World leaders gather in massive rally to bid farewell to Fidel Castro

A mass eulogy was held in Cuba's capital Tuesday night as tens of thousands of Cubans gathered to pay their respects, along with several world leaders who delivered tributes.

Natacha Pisarenko/AP
A man carries a Cuban flag as he arrives to attend a massive rally honoring the late Cuban leader Fidel Castro at the Revolution Plaza in Havana, Cuba, Tuesday, Nov. 29, 2016. Schools and government offices were closed Tuesday for a second day of homage to Fidel Castro.

Several world leaders and tens of thousands of Cubans arrived in Havana Tuesday night to pay their final respects to former Cuban President Fidel Castro, who died Friday, in a mass eulogy commemorating the figure’s achievements.

The rally was held in Havana’s Revolution Plaza, where crowds chanted “Viva Fidel,” carried signs celebrating the Cuban Communist party, and walked through a memorial featuring displays of Mr. Castro’s medals. His long-time ideological allies, presidents of Mexico, Ecuador, Bolivia, Venezuela, and South Africa, attended the rally in person and paid tribute to the leader in speeches.

“Fidel was not just your leader. He was our leader and the leader of all revolutionaries. We followed him, listened to him and tried to emulate him,” Zimbabwe President Robert Mugabe told reporters as he arrived in Havana, as reported by The Guardian. “Farewell, dear brother. Farewell, revolutionary.”

But other than the six who attended, few leaders of major world powers came in person, only sending second-tier officials as representatives. The attendance list illustrates the legacy of a man whose actions deeply polarized the world. There were some fervent supporters of Castro’s anti-imperialism and socialist approach to governing while many others opposed his tendency to rule Cuba with an iron fist.

Castro seized power in a 1959 revolution by leading bearded rebels to overturn a US-backed dictator, subsequently establishing a Communist state opposed by the United States. He became a symbol of resistance to imperialism, aiding several Latin American and African countries in their own uprisings. Nelson Mandela, former President of South Africa, had personally thanked Cuba for helping defeat the apartheid forces in 1991.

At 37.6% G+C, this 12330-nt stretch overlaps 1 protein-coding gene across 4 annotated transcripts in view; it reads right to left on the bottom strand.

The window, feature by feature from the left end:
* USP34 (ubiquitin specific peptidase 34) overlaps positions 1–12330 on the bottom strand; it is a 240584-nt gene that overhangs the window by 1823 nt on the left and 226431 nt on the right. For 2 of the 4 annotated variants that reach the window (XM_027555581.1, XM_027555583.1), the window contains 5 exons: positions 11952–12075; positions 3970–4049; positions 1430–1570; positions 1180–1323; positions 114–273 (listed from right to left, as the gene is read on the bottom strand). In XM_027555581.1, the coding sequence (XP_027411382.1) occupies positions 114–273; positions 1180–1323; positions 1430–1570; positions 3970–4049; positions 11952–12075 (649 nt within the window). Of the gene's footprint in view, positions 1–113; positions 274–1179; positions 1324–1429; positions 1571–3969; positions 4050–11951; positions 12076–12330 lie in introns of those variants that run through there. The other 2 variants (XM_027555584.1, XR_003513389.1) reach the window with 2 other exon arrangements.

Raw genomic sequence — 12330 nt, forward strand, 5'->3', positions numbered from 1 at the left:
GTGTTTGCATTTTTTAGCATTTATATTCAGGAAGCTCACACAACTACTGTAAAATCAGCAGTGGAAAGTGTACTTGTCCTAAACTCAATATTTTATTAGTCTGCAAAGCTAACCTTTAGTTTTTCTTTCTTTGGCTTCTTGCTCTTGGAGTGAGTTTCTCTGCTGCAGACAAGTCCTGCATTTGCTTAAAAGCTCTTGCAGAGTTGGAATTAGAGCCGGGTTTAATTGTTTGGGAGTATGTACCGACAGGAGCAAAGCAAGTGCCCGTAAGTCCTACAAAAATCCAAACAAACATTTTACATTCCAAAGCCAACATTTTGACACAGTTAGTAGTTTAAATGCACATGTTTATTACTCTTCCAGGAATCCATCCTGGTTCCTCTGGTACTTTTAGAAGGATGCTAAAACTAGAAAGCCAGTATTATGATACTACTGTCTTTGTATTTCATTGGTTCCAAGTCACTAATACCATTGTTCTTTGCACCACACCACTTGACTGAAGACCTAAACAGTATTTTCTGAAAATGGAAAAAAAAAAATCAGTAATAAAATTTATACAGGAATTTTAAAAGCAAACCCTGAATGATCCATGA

"They [imperialists] could overcome neither Fidel, nor the people of Cuba nor the dreams and hopes of this great nation," Venezuelan President Nicolás Maduro said in a tribute Wednesday night, as reported by Reuters. Mr. Maduro’s predecessor had close relations with Castro. "He fulfilled his mission on this earth.... Few lives have been so complete, so bright. He has left unconquered."

Mr. Mugabe, a former Marxist guerrilla himself, praised Castro’s government for training thousands of Zimbabwean doctors and teachers. South African President Jacob Zuma complemented Castro for his efforts in providing free education, health care and support for African independence struggles, saying he will be remembered as "a great fighter for the idea that the poor have a right to live with dignity," as reported by the Associated Press.

At the same time, his policies and close relationship to the Soviet Union then alienated other world leaders, most notably the US, with whose relations with Cuba were only normalized after President Obama reversed course in 2014.

The White House announced on Tuesday that Mr. Obama would not be sending a presidential delegation but would instead send Jeffrey DeLaurentis, chief diplomat at the US embassy in Havana, and Ben Rhodes, an Obama aide who represented the US in the talks to normalize relations, according to the Associated Press.

China sent Vice President Li Yuanchao, while Chinese President Xi Jinping will pay his respects at the Cuban embassy in Beijing.

Russian President Vladimir Putin did not attend the ceremony but described Castro as a “true friend of Russia.” Some speculate that Mr. Putin’s absence might hint at his desire to maintain good relations with President-elect Donald Trump, who has criticized the deal Obama made with Cuba.

The opposing reactions fielded by world leaders were also reflected among Cuban-Americans and Cubans themselves. Exiled Cuban-Americans critical of Castro’s rule celebrated in Miami, while some in Cuba "see him off with pain, others with relief … the great majority with a certain tone of indifference," as Cuban opposition blogger and journalist Yoani Sanchez tweeted.

A procession will carry Castro’s ashes in a four-day journey across Cuba from Havana to Santiago on Wednesday, tracing in reverse a victory tour Castro and his rebels took after the 1959 revolution.

This report contains material from the Associated Press and Reuters.

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